Singleton Class


NOTE: the concepts presented in this article are now considered obsolete possibly because better alternatives are available.

This article is considered obsolete. Take a look here instead. This snippet shows you how to implement a Singleton class in C#.
	class Singleton
{
    private static Singleton singleton = null;
    public static Singleton Instance()
    {
        if (null == singleton)
            singleton = new Singleton();

        return singleton;
    }

    private Singleton()
    {
    }
}

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On Friday, November 16, 2007 2:47:46 PM Sandro said:
Your solution is not thread save. If the Instance() method is called by two callers almost at the same time it might be possible that they get back two different instances.

The following code is thread save. Aditinally you could replace the Instance method with a property:

class Singleton
{
private readonly static Singleton singleton = new Singleton();
public static Singleton Instance()
{
return singleton;
}

private Singleton()
{
}
}
On Saturday, November 17, 2007 10:22:59 AM Imar Spaanjaars said:
Hi Sandro,

Yep, you're right. Thanks for posting a follow up. I marked the article as obsolete.

Imar
On Monday, March 24, 2008 7:58:03 AM Ranjan said:
Hi All,

I found a better code from the link below. Its Thread safe

http://www.esus.com/javaindex/pcalgorithms/patterns/crthreadsafesing.html

public class ExampleSingleton {

  private static ExampleSingleton instance;

  public static ExampleSingleton getInstance() {
    if( instance == null ) {
      synchronized( ExampleSingleton.class ) {
        if ( instance == null ) {
           instance = new ExampleSingleton();
        }
      }//sync ends
    }

    return instance;
  }
}
On Monday, May 25, 2009 4:51:07 PM sandip salokya said:
/*
Is this a proper way to crate singleton class for databse connection?
or it is not necessary to create singleton class for the databse connection?
by writing
using (SqlConnection sqlConnection = new SqlConnection(ConfigurationDB.ConnectionString))
GC will free SqlConnection object

need suggestion

*/
public class Dal
    {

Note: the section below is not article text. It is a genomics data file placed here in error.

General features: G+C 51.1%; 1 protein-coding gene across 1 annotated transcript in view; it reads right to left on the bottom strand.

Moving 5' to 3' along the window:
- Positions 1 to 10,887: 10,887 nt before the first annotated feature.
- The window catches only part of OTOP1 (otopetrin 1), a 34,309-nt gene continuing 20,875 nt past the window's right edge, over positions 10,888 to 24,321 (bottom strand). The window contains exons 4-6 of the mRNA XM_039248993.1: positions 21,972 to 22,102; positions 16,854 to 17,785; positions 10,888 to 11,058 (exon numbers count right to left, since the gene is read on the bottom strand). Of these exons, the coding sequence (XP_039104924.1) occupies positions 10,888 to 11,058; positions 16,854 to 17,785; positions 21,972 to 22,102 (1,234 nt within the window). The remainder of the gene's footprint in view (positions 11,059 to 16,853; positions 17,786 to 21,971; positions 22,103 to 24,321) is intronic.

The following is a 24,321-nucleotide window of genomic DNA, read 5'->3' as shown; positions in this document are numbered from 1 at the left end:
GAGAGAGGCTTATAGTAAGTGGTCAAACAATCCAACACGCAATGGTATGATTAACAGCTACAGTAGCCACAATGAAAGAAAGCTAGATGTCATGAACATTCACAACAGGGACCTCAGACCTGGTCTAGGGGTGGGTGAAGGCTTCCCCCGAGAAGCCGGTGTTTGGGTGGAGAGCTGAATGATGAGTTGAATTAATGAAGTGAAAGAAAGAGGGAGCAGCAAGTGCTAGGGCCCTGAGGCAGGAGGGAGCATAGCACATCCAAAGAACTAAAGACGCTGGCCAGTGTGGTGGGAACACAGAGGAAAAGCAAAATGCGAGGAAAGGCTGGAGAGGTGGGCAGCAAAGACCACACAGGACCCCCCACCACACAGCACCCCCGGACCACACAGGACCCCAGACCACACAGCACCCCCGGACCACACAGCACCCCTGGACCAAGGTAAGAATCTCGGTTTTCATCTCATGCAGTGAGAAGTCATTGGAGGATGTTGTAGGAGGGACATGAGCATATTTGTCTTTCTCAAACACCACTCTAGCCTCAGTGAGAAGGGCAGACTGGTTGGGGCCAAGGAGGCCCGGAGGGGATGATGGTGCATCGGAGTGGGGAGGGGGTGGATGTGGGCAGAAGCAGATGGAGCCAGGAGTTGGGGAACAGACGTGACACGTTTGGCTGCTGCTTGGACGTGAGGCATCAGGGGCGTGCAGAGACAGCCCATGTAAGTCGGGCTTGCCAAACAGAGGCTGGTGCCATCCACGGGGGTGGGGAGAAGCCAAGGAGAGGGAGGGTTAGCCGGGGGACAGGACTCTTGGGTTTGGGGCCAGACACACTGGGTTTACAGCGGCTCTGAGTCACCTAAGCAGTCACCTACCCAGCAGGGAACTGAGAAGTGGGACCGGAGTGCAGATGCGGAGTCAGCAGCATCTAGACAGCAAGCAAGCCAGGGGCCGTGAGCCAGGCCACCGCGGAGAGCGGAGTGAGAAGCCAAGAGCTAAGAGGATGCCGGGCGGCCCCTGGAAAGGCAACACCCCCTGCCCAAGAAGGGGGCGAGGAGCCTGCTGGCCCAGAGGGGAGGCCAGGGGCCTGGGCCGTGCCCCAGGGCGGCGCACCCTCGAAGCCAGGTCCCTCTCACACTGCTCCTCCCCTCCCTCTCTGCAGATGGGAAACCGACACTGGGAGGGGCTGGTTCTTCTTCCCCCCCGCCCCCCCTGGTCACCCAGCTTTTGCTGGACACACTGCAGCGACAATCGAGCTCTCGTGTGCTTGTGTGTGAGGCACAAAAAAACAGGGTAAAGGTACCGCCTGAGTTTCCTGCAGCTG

private static String connectionString = "server=(local)\\SQLEXPRESS;database=MyDatabase;Integrated Security=SSPI";

        private static SqlConnection connection = null;


        // call GetConnection by Dal.GetConnection()
        public static SqlConnection GetConnection()
        {
            lock(typeof(SqlConnection)){
                if (connection != null || connection.State == ConnectionState.Open)
                    connection = null;
                if (connection == null)
                {
                    connection = new SqlConnection(connectionString);
                    connection.Open();
                }
                else if (connection.State == ConnectionState.Closed)
                {
                    connection.Open();

                }

                else
                    return connection;
            }
            
           return connection;
        }

        // call CloseConnection by Dal.CloseConnection()
        public static void CloseConnection()
        {
            if (connection != null && connection.State == ConnectionState.Open)
            {
                connection.Close();
                connection.Dispose();
            }
                
        }
        
        private Dal() { }

        
    }
On Monday, May 25, 2009 4:58:58 PM Imar Spaanjaars said:
Ouch.... Very bad idea. This way all your clients share a single, open connection which means the second one has to wait until the first one is ready. Guaranteed to bring your app to a grinding halt.

Instead, give each client its own connection instance.

Cheers,

Imar
On Monday, July 20, 2009 4:37:56 PM candy said:
where exactly is this pattern useful?
I am yet to find a practical scenario where a singleton makes sense
On Monday, July 20, 2009 6:05:58 PM Imar Spaanjaars said:
Hi candy,

There are many situations where this can be useful. For example, if you want an object to store some state that should be globally available. You don't want to have multiple objects laying around as they might get out of sync.

You can also use it to limit the number of instances of other classes that get created. For more info:

http://en.wikipedia.org/wiki/Singleton_pattern
http://msdn.microsoft.com/en-us/library/ms954629.aspx

But: don't worry. If you can't think of a good reason for a singleton, you probably don't need it ;-)

Imar

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